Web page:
Translating Skin Microbiome Research into Clinical Products
Posted 25th January 2017 by Jane Williams
Collaboration between academia and industry
It has been demonstrated many times in the past that academia and industry, working in tandem, can achieve results to their mutual benefit much faster than when they work in isolation. However, one critical challenge for academic researchers is finding the right partner to commercialise their technology.
During our meetings, Dr. Richard Gallo was eager to see his discoveries lead to more focused and effective treatments for the millions of individuals suffering from serious cutaneous conditions. After discussing the therapeutic potential of selectively modifying the skin, MatriSys Bioscience Inc. was established. Dr. Gallo is head of the Scientific Advisory Board and one of the co-founders of the company.
Bacterial products with antimicrobial properties
Evidence is mounting that beneficial skin bacteria defend their environment by producing antimicrobial peptides that affect the growth of their microbial neighbours. Imbalance of the microbiome and innate immune system is common and contributes to disease severity in many skin conditions.
Atopic dermatitis is a chronic, relapsing, inflammatory disease that is characterised by abnormalities in both skin barrier and immune response. The resulting dry skin, eczematous lesions, and intense itch are treated with combinations of steroids and antibiotics. Compared to healthy individuals, subjects with atopic dermatitis display a lower bacterial diversity that translates in a decreased capability to express certain anti-microbial peptides (AMPs), and an inability to resist colonisation by pathogens such as Staphylococcus aureus. S. aureus can cause diseases ranging from minor impetigo and scalded skin syndrome, to life-threatening septicaemia.
The Coagulase Negative Staphylococcus (CoNS) strains Staphylococcus epidermidis and Staphylococcus hominis are long term residents of the skin. Research at UCSD and other labs has shed light on the molecular mechanisms of communication between resident bacteria on the skin surface and the human cells under the skin surface. S. epidermidis produces antimicrobial molecules that specifically kill members of other bacterial species, including Staphylococcus aureus. In fact, S. epidermidis not only makes antimicrobials, but it also directs human skin cells to produce their own natural antimicrobial peptides.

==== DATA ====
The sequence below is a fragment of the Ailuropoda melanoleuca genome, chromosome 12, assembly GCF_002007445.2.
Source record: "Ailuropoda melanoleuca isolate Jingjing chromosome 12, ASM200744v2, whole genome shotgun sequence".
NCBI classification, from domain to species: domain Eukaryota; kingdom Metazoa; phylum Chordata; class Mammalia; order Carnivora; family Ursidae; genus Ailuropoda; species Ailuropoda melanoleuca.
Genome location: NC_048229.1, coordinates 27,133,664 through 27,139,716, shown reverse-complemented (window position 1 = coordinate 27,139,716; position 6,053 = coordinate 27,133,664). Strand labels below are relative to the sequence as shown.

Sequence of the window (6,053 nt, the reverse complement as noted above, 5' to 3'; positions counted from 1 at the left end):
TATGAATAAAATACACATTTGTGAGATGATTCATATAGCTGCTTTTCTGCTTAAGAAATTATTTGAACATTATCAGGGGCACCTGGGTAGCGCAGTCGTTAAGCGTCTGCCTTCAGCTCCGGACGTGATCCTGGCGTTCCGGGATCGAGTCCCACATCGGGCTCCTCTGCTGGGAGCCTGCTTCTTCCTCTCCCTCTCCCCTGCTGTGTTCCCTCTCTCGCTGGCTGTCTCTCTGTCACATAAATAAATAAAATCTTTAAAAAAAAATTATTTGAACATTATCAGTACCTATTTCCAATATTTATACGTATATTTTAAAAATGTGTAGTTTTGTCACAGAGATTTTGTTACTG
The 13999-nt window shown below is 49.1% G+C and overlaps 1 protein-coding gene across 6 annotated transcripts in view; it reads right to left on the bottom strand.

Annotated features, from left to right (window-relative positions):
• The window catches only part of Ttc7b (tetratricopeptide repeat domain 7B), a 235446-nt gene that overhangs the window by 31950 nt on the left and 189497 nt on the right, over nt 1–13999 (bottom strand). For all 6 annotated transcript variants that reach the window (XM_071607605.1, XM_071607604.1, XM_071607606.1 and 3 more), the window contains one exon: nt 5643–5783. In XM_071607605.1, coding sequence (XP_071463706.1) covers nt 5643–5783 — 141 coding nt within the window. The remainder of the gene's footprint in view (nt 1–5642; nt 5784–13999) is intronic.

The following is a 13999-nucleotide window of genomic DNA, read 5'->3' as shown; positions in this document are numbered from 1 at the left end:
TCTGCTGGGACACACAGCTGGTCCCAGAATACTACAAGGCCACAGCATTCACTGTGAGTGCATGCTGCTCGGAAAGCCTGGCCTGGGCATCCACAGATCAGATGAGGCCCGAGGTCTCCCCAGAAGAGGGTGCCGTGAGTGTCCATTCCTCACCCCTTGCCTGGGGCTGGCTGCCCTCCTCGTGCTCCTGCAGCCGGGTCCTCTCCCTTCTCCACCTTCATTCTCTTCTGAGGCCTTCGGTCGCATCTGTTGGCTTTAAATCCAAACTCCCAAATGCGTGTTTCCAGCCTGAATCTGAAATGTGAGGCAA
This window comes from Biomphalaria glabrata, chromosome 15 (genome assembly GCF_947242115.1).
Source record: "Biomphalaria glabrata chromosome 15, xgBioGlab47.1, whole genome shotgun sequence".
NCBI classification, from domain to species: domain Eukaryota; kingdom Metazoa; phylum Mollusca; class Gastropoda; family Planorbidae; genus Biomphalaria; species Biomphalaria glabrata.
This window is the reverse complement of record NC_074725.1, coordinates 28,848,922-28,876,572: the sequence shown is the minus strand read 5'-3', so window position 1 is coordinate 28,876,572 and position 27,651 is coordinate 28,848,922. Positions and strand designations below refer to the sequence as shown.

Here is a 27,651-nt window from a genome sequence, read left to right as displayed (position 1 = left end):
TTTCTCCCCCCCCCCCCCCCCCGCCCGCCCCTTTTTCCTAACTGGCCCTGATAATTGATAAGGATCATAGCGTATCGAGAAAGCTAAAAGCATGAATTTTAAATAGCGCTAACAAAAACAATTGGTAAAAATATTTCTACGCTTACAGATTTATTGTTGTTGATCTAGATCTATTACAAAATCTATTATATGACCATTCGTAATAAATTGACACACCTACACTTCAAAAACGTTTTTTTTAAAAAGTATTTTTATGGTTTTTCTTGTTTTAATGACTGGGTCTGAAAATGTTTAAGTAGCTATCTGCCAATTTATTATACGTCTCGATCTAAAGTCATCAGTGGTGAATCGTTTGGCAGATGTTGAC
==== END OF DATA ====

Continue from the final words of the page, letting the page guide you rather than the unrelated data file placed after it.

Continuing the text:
Gallo’s lab isolated a strain from S. hominis (A9) that secretes novel lantibiotics with specific and potent anti-S. aureus activity. Sh-A9 lantibiotics are commonly found on healthy skin and synergise with the host human AMPs. Promising clinical trials, using an earlier topical formulation of live antimicrobial CoNS in atopic dermatitis patients, found that S. aureus colonisation is dramatically decreased and skin inflammation improved without inflicting severe damage to other beneficial commensal bacteria, and without eliciting toxicity, as this bacterium is a major commensal of normal skin.
The natural re-balance of the skin microbiome achieved with live bacteria therapies shows great therapeutic potential. It is a dramatic improvement over broad-spectrum antibiotics that not only kill pathogenic bacteria, but also destroy the normal skin microflora by friendly fire.
Bringing microbiome based therapies to market
Because the skin microbiome is a novel R&D area, taking microbiome based therapies to market presents a number of several unique challenges for the development of live bacteria therapeutics, compared to traditional biotherapeutics or small molecule drugs. For example, selection of CoNS bacterial strains has to be based on their antimicrobial activity because bacterial species identity doesn’t predict antimicrobial function. Therefore, screening for anti-bacterial effects becomes essential to discover additional beneficial strains.
Considerable attention has to be given to the formulation of live bacterial therapeutics. It is well known that microorganisms survive well when freeze-dried and can be easily rehydrated after prolonged periods of time in storage. MatriSys Bio is currently evaluating this issue, including freeze drying and lyophilisation of the bacteria to achieve two year stability and product efficacy.
Although no clinical toxicity is expected due to the fact that CoNS are normal residents of healthy skin, additional considerations should be paid to the design of non-clinical toxicology studies. Preclinical animal models of human diseases are usually the test for evaluating the effects of novel therapeutic strategies. However, animal models may be of limited use in the development of live bacteria therapeutics, considering that the human microbiome differs significantly from animal microbiomes.
Despite the challenges, the skin microbiome offers unprecedented clinical benefits for a wide range of unmet skin conditions, and represents a unique opportunity for commercial development.
Gilbert-André Keller is the VP of Preclinical Sciences at MatriSys BioScience. Dr. Keller has 25 years of research and development experience in life science industry, and has authored numerous peer-reviewed papers in the fields of pharmacology, oncology, vascular biology and cell biology.
To hear more about bacterial products with antimicrobial properties, watch Richard Gallo’s presentation online.
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